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Voyage of the Turtle



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About The Author

Carl SafinaCarl Safina

Carl Safina, author of The View from Lazy Point: A Natural Year in an Unnatural World, Voyage of the Turtle: In Pursuit of the Earth's Last Dinosaur, Eye of the Albatross: Visions of Hope and Survival, Song for the Blue Ocean: Encounters Along the World's Coasts and Beneath... More

photo: Patricia Paladines

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EXCERPT

Prologue
 
SETTING COURSE

There exists a presence in the ocean, seldom glimpsed in waking hours, best envisioned in your dreams. While you drift in sleep, turtles ride the curve of the deep, seeking their inspiration from the sky. From tranquil tropic bays or nightmare maelstroms hissing foam, they come unseen to share our air. Each sharp exhalation affirms, “Life yet endures.” Each inhaled gasp vows, “Life will continue.” With each breath they declare to the stars and wild silence. By night and by light, sea turtles glide always, their parallel universe strangely alien, yet intertwining with ours.
 
Riding the churning ocean’s turning tides and resisting no urge, they move, motivated neither by longing nor love nor reason, but tuned by a wisdom more ancient—so perhaps more trustworthy—than thought. Through jewel-hued sultry blue lagoons, through waters wild and green and cold, stroke these angels of the deep—ancient, ageless, great-grandparents of the world.
 
Earth’s last warm-blooded monster reptile, the skin-covered Leatherback Turtle, whose ancestors saw dinosaurs rule and fall, is itself the closest thing we have to a living dinosaur. Imagine an eight-hundred-pound turtle and you’ve just envisioned merely an average female Leatherback. It’s a turtle that can weigh over a ton.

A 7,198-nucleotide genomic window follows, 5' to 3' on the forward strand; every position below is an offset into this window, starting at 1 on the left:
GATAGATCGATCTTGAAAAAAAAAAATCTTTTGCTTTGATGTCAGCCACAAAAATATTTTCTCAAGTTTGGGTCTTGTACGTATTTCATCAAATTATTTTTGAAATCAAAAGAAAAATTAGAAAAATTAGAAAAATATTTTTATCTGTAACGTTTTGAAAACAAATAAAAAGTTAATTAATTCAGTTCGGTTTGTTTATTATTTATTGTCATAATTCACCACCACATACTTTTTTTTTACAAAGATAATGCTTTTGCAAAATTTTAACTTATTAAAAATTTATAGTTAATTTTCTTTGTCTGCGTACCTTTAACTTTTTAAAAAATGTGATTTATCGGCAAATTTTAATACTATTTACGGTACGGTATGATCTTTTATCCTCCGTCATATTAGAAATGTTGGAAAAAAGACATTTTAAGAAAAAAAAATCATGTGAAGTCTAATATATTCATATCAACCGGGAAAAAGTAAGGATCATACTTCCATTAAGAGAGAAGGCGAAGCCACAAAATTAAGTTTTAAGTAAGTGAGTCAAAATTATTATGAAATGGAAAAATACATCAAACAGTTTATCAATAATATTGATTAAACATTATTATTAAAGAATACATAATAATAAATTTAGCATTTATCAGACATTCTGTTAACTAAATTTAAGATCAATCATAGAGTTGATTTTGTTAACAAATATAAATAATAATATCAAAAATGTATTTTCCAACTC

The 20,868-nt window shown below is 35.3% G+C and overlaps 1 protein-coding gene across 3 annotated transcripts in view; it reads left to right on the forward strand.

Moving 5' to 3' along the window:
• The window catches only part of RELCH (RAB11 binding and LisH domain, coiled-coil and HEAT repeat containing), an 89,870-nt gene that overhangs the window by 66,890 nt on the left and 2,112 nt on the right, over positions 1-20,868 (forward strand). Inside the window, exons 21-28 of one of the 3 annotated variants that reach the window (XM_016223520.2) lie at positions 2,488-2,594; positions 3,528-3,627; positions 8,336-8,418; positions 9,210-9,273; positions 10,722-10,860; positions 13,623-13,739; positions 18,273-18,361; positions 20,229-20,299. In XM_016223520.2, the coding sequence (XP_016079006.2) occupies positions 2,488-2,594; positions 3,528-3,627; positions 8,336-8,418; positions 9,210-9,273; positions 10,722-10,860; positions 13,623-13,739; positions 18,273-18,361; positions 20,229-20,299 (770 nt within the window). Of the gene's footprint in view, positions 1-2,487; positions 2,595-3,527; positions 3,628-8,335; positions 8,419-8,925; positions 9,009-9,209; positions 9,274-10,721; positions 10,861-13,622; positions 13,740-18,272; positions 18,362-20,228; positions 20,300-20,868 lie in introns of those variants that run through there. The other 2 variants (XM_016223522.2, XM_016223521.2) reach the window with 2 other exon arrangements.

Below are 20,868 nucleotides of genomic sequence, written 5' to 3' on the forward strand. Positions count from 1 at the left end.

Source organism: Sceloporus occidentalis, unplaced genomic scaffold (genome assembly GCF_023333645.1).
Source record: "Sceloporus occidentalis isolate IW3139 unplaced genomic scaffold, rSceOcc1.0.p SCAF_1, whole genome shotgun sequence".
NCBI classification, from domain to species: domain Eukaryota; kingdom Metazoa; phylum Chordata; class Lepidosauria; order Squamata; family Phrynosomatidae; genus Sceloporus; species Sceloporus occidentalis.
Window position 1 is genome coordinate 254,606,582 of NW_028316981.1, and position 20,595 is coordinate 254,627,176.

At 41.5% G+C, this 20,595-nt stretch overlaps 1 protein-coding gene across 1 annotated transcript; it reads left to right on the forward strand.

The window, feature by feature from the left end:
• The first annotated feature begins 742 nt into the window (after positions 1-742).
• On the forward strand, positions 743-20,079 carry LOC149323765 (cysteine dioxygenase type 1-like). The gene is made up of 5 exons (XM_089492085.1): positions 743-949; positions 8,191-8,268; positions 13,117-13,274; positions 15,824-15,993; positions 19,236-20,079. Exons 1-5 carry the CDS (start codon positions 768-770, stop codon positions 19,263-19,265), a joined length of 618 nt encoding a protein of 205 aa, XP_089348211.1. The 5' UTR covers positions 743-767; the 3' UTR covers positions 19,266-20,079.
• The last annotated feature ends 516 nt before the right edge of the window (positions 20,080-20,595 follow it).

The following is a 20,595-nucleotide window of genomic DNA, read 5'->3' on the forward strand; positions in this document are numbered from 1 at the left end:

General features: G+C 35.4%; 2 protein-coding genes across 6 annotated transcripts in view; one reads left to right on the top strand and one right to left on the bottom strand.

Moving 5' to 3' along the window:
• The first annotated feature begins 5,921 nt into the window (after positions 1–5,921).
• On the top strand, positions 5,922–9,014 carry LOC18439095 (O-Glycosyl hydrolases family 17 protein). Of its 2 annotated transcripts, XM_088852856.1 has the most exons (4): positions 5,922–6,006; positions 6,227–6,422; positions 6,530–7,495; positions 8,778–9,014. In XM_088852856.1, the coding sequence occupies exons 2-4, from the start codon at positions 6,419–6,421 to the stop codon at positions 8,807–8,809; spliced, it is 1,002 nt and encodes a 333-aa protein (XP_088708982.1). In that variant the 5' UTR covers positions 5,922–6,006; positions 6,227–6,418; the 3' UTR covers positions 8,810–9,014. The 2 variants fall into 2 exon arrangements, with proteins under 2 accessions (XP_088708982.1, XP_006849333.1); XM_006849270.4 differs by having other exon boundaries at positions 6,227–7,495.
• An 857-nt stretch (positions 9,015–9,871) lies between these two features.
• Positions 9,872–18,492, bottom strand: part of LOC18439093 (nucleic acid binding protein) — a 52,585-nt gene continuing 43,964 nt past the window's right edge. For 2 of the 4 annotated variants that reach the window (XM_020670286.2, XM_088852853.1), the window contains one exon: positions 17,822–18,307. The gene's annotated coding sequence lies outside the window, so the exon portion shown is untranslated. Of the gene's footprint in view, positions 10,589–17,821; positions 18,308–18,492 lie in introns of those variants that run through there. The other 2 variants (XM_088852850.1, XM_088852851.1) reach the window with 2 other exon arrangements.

Pursuing such a creature requires traveling through time as well as across space. To fully understand the Leatherback and what it means to people, I traveled with those who still worship it, those tracking it with satellites, and those whose valuation of sea turtles merely reflects their own lust and cravings. Such travels bring you face-to-face with animals, villagers, fishermen, and scientists who’ve staked their whole lives to the species’ tumultuous fortunes.
 
Of course, one must also travel with the creature itself, one-on-one. To follow the Leatherback is to experience the vast and magnificent oceanic realm that is the sea turtles’ theater on Earth, encountering whales, sharks, tunas, and the gladiator billfishes that share the stage and play their roles. It is to hear the ancient whispering wisdom of these creatures’ long histories of survival.
 
My main motivation, as always, was to explore how the oceans are changing and what that means for wildlife and people. To travel with the Leatherback is also to explore a critical dichotomy of the changing oceans: the Leatherback—that gravity-generating centerpiece of our narrative—has declined 95 percent in the Pacific during just the last two decades. Yet the good news is that in the Atlantic, sea turtle recovery is the mode, with some populations growing exponentially. Many people are now working to carry this success into the Pacific.
 
Nowadays seven sea turtle species stroke the ocean. In descending size they are: Leatherback, Green, Loggerhead, Flatback, Hawksbill, Olive Ridley, and Kemp’s Ridley. (No one seems to recollect what riddle “ridley” refers to.) They swim warm and temperate seas worldwide, but Kemp’s is restricted to the North Atlantic, and the Flatback dwells only in Australian waters. Sea turtles are big animals. Even the smallest adult ridleys pull the scale to eighty pounds, and adult Greens and Loggerheads sometimes reach over four hundred pounds (close to two hundred kilos). But the heavyweight among heavyweights, sumo champion among turtles, is the Leatherback, whose average weight is more than twice the Green and Loggerhead’s maximum—and its record weight, five times as heavy.